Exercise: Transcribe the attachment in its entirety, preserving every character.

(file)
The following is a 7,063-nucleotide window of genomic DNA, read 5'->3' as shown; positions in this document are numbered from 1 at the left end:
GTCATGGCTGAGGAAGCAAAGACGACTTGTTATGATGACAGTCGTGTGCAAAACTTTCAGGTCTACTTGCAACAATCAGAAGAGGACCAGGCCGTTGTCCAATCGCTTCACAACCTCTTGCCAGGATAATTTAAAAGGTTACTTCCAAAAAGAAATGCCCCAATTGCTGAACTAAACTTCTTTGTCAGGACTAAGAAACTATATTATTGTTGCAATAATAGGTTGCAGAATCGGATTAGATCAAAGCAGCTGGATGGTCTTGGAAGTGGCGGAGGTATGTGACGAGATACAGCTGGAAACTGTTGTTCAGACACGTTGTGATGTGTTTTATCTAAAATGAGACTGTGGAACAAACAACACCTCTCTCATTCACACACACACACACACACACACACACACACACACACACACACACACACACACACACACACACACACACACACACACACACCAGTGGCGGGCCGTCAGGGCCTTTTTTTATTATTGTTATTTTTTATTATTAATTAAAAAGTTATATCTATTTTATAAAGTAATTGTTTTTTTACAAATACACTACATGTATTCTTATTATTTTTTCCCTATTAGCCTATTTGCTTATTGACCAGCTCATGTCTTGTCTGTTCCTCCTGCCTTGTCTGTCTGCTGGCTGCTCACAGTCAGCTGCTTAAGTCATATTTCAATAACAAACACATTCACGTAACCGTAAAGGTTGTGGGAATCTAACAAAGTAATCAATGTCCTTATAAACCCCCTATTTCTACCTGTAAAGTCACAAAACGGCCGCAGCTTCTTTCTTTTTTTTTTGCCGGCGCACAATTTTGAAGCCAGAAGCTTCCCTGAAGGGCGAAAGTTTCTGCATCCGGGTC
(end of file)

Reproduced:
The following is a 7,063-nucleotide window of genomic DNA, read 5'->3' as shown; positions in this document are numbered from 1 at the left end:
GTCATGGCTGAGGAAGCAAAGACGACTTGTTATGATGACAGTCGTGTGCAAAACTTTCAGGTCTACTTGCAACAATCAGAAGAGGACCAGGCCGTTGTCCAATCGCTTCACAACCTCTTGCCAGGATAATTTAAAAGGTTACTTCCAAAAAGAAATGCCCCAATTGCTGAACTAAACTTCTTTGTCAGGACTAAGAAACTATATTATTGTTGCAATAATAGGTTGCAGAATCGGATTAGATCAAAGCAGCTGGATGGTCTTGGAAGTGGCGGAGGTATGTGACGAGATACAGCTGGAAACTGTTGTTCAGACACGTTGTGATGTGTTTTATCTAAAATGAGACTGTGGAACAAACAACACCTCTCTCATTCACACACACACACACACACACACACACACACACACACACACACACACACACACACACACACACACACACACACACACACACCAGTGGCGGGCCGTCAGGGCCTTTTTTTATTATTGTTATTTTTTATTATTAATTAAAAAGTTATATCTATTTTATAAAGTAATTGTTTTTTTACAAATACACTACATGTATTCTTATTATTTTTTCCCTATTAGCCTATTTGCTTATTGACCAGCTCATGTCTTGTCTGTTCCTCCTGCCTTGTCTGTCTGCTGGCTGCTCACAGTCAGCTGCTTAAGTCATATTTCAATAACAAACACATTCACGTAACCGTAAAGGTTGTGGGAATCTAACAAAGTAATCAATGTCCTTATAAACCCCCTATTTCTACCTGTAAAGTCACAAAACGGCCGCAGCTTCTTTCTTTTTTTTTTGCCGGCGCACAATTTTGAAGCCAGAAGCTTCCCTGAAGGGCGAAAGTTTCTGCATCCGGGTC